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Destinations, Dreams and Dogs - International adventure with a fast-track family (& dogs) of Old World values, adopting the Russian-Italian-American good life on the go…!

Aim High, Young Man

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Once every seven days, our body, mind, and spirit need to unplug. This recharging of the batteries and reconnecting with our spiritual side was deemed to be so important that it ranked right up there as one of the Big Ten.

We were to honor and respect one day in order to keep it holy.

Holy, set apart, different from the mundane. Not mentioned very much these days.

The world at large tends to become uncomfortable when faced with the sacred. They prefer the secular. Hence the move toward frenetic activity every day of the week.

Pass by any sports field at 8:00 a.m. on Saturday or Sunday and you will find adults sacrificing their children, who should be in synagogue or church, on the altar of Fun. If not sports, it will be on-demand birthday parties, play dates, or shopping excursions. We have lost sight of the holy. Those who honor their Creator are considered the fanatics, the ones outside the pale of popular culture.

Adults face similar challenges. For many, politics, yardwork, the fat Sunday newspaper and a croissant have become their religion. This is the day for a long, leisurely bikeride, a picnic in the park, a champagne brunch, or a football and chili get-together. God has been deleted out of the Daytimer, scratched from the schedule, cancelled from the calendar.

But it’s all a matter of choice, of priorities. Even the most Important News Programs (that happen to fall on Sunday mornings for some odd and sinister reason) can be recorded with TiVo.

Our family is fighting back. We are keeping it holy, not with horse and buggy, but with hearts and minds looking above. We are flying against the prevailing winds, and as any pilot knows, that’s the only way to get any lift.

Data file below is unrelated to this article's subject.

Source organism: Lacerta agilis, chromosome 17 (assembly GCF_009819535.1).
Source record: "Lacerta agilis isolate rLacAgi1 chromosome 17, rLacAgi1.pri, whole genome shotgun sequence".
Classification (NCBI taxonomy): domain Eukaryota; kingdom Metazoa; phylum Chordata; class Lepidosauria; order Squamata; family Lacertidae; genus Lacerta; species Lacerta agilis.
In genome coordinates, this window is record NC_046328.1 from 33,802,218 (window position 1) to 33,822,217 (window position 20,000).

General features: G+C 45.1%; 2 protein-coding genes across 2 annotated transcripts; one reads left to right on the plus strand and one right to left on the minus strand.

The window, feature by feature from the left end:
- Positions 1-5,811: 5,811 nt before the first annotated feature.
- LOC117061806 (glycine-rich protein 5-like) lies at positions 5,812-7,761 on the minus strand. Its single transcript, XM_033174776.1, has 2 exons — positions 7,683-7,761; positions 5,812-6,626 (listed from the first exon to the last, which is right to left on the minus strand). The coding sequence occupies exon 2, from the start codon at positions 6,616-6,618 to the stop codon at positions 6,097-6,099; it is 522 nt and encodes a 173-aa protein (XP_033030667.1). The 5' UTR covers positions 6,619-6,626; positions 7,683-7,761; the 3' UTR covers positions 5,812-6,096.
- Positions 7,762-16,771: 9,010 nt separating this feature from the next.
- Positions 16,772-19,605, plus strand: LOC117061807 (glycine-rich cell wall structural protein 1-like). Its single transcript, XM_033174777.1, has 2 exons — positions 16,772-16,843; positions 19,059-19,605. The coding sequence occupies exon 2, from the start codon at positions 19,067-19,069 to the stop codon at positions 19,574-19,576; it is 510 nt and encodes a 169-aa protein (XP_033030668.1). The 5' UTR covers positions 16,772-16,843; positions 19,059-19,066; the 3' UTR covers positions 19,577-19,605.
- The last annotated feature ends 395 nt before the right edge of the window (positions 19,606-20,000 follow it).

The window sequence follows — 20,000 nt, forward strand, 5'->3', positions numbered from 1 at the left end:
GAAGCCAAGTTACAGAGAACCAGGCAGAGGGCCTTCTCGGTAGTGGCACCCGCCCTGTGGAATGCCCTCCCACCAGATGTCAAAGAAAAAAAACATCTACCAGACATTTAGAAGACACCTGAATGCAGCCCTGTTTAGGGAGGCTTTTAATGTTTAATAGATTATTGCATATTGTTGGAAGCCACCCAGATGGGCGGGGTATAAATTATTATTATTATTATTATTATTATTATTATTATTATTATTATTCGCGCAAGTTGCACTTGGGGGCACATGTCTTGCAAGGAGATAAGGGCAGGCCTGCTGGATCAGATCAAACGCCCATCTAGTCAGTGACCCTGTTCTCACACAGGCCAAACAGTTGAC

Petya takes golf lessons on Wednesdays and has homework assignments each week. This time, he had to write his golfing goals in ascending order, the easiest being number one on the bottom, the more difficult being number five on the top.

Suprisingly, the hardest goals were the easiest to list. These were issues he tried to remember and implement each week. When he got down to number one, he paused to consider what could be so simple and so foundational as to be momentarily forgotten. There at the kitchen table, pencil in hand, he laughed aloud when he discovered it.

“Aim towards the hole!” he shouted.

“There you go.”

Putting pencil to his goalbook, he shortened the phrase to “Aim toward hole.”

When I checked the several pages of homework to make sure they were neat and fully completed, my eyes were drawn to this step so fundamental, and so simple, as to elude most.

It read, “Aim toward holy.”

I discussed the significance of his slip in spelling. Here was a child who was more familiar with holy than with “hole”.

On the goal ladder of life, right at the bottom, stands the foundation. There is no step lower that will ever take us higher.

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